Can Wind Power Get the Job Done?
I recently wrote with some intrigue about the Pickens Plan, which seeks to switch a big chunk of electricity generation from natural gas to wind & then use the leftover natural gas to power our cars ... freeing us of our epic addiction to oil imports.
On the surface, the plan seems like it could potentially work. Then you read a story like this one, titled "Wind won't solve energy crisis". Here are some of the issues called out:
The disadvantage of wind-generated electricity is poor reliability because the weather doesn't always cooperate. The most demanding need for energy is in the afternoons and during air-conditioned summers, but wind works best at night and during the other seasons, though intermittently. Even when the wind is blowing, it takes a 13 mph wind to power a large turbine.
I have heard of this before, of course. The primary issue seems to be around storage. There is currently no good way to store energy (in massive quantities) when the wind blows for later use. So the current fact of life is that wind energy comes when it wants to, not when the electric demand calls for it. That's definitely a non-starter.
Last year wind generators nationally produced only 30 percent as much energy in a year as they would if they ran at full tilt, every hour of the year, a measure called "capacity factor." Unlike nuclear power plants such as Wolf Creek, which achieve capacity factors of 90 percent or more, the wind operator cannot decide when the wind generator will run.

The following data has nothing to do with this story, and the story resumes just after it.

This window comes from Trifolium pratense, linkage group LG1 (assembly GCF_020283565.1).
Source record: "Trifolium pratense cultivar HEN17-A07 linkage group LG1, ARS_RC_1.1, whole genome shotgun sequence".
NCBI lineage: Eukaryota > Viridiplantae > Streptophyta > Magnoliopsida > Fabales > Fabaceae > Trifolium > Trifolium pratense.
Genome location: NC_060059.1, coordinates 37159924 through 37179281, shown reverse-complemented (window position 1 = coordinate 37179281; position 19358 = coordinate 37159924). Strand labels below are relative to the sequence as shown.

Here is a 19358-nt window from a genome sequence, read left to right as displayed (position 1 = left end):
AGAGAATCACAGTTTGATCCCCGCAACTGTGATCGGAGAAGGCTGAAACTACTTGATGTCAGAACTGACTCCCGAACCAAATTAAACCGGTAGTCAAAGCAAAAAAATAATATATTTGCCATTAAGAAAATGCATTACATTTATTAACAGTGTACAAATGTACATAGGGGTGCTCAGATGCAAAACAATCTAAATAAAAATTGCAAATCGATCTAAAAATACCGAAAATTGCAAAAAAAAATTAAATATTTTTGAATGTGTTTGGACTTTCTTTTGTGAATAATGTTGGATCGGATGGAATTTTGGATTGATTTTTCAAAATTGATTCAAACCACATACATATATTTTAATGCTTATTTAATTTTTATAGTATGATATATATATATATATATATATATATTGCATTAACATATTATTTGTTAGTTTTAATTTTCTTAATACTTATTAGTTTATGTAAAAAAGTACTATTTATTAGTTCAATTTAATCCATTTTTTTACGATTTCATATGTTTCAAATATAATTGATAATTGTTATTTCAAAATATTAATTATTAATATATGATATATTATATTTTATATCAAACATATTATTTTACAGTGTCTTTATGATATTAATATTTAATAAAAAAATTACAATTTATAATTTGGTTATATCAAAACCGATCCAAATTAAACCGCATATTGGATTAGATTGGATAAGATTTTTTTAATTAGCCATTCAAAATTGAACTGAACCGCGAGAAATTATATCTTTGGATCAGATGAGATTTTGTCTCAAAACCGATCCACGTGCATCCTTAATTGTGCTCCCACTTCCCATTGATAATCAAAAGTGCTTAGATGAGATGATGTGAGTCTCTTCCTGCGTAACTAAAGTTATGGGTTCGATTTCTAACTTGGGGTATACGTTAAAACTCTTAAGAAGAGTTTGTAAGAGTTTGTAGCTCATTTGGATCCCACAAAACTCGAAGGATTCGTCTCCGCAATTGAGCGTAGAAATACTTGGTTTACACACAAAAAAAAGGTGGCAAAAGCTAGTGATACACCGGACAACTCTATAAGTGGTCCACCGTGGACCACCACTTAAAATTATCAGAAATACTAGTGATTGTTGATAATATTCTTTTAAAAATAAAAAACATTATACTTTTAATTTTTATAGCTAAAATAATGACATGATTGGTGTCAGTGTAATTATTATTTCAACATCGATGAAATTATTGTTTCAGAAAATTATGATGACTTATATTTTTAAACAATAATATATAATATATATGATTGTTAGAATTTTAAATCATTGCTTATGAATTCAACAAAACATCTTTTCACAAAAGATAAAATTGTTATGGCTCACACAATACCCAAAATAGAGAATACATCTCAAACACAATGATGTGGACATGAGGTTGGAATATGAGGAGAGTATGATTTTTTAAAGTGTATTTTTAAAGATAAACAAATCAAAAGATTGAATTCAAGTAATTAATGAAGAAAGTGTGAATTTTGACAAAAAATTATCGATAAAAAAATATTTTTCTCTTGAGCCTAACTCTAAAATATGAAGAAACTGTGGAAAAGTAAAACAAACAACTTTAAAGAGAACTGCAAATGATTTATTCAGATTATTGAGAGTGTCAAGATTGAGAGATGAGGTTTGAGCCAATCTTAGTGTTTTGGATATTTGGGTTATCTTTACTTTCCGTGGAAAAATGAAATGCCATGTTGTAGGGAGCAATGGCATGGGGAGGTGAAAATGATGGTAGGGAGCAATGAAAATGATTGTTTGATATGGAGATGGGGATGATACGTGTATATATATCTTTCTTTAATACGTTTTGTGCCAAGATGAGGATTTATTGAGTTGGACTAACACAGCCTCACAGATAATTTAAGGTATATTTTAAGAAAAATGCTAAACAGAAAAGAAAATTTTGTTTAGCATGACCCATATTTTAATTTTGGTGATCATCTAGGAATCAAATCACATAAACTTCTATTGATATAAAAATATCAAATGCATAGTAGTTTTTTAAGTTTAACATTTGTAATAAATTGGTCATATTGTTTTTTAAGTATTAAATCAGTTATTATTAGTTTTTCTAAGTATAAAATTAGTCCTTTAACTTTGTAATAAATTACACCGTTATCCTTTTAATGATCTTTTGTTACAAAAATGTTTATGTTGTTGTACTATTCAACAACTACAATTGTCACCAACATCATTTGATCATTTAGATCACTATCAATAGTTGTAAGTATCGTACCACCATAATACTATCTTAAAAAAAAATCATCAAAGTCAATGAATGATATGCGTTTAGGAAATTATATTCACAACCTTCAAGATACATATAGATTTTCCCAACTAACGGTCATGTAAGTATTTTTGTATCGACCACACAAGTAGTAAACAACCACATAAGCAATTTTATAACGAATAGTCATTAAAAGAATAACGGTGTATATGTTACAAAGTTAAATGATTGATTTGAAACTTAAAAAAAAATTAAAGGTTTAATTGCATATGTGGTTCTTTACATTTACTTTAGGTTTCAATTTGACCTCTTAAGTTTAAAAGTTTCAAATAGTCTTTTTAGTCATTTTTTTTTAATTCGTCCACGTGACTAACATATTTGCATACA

So it's 30% nationally. I wonder what that rate looks like in the wind corridor that Pickens talks about, stretching the length of the plains from Canada to Texas. It has to be higher, right?
Another problem with wind farms is their location. Where the wind is best is often hundreds of miles from cities that most need the power, so high-cost transmission lines must be built to transmit the electricity.
The author's point here is to underscore the hidden cost of wind power, which is the transmission line/grid side of the scheme. The writer obviously doesn't think wind power is the answer -- he is interested in nuclear power. Regardless of where his loyalty lies, I think he makes some good points. When he ends by saying that Gore & Pickens may be counting on wind power too much, it seems he may be right. There is a lot to this issue & it's hard to know which position is the right one. I personally have more digging to do on thsi topic.